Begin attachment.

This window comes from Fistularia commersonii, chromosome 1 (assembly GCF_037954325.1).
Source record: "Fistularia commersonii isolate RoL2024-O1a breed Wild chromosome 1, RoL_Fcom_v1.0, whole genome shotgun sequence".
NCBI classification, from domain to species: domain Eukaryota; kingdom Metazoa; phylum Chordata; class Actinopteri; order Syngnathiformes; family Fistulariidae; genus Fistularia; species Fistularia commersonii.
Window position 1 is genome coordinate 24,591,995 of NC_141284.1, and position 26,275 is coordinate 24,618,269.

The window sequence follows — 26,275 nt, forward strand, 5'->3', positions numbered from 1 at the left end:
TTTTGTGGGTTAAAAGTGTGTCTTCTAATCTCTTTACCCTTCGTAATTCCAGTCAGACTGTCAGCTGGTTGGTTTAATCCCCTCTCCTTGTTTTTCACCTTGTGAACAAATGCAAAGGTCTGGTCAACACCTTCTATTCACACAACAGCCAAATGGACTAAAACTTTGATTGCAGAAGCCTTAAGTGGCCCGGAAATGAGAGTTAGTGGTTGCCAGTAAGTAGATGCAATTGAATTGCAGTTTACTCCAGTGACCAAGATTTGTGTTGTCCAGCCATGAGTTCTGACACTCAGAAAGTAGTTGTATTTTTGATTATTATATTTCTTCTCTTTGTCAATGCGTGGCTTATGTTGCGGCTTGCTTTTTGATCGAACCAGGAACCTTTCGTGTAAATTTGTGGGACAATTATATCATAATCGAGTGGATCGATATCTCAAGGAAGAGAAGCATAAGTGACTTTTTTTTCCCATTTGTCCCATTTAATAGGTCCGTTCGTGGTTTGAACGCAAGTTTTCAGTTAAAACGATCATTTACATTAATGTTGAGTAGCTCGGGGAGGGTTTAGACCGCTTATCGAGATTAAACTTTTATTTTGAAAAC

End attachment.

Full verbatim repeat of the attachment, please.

This window comes from Fistularia commersonii, chromosome 1 (assembly GCF_037954325.1).
Source record: "Fistularia commersonii isolate RoL2024-O1a breed Wild chromosome 1, RoL_Fcom_v1.0, whole genome shotgun sequence".
NCBI classification, from domain to species: domain Eukaryota; kingdom Metazoa; phylum Chordata; class Actinopteri; order Syngnathiformes; family Fistulariidae; genus Fistularia; species Fistularia commersonii.
Window position 1 is genome coordinate 24,591,995 of NC_141284.1, and position 26,275 is coordinate 24,618,269.

The window sequence follows — 26,275 nt, forward strand, 5'->3', positions numbered from 1 at the left end:
TTTTGTGGGTTAAAAGTGTGTCTTCTAATCTCTTTACCCTTCGTAATTCCAGTCAGACTGTCAGCTGGTTGGTTTAATCCCCTCTCCTTGTTTTTCACCTTGTGAACAAATGCAAAGGTCTGGTCAACACCTTCTATTCACACAACAGCCAAATGGACTAAAACTTTGATTGCAGAAGCCTTAAGTGGCCCGGAAATGAGAGTTAGTGGTTGCCAGTAAGTAGATGCAATTGAATTGCAGTTTACTCCAGTGACCAAGATTTGTGTTGTCCAGCCATGAGTTCTGACACTCAGAAAGTAGTTGTATTTTTGATTATTATATTTCTTCTCTTTGTCAATGCGTGGCTTATGTTGCGGCTTGCTTTTTGATCGAACCAGGAACCTTTCGTGTAAATTTGTGGGACAATTATATCATAATCGAGTGGATCGATATCTCAAGGAAGAGAAGCATAAGTGACTTTTTTTTCCCATTTGTCCCATTTAATAGGTCCGTTCGTGGTTTGAACGCAAGTTTTCAGTTAAAACGATCATTTACATTAATGTTGAGTAGCTCGGGGAGGGTTTAGACCGCTTATCGAGATTAAACTTTTATTTTGAAAAC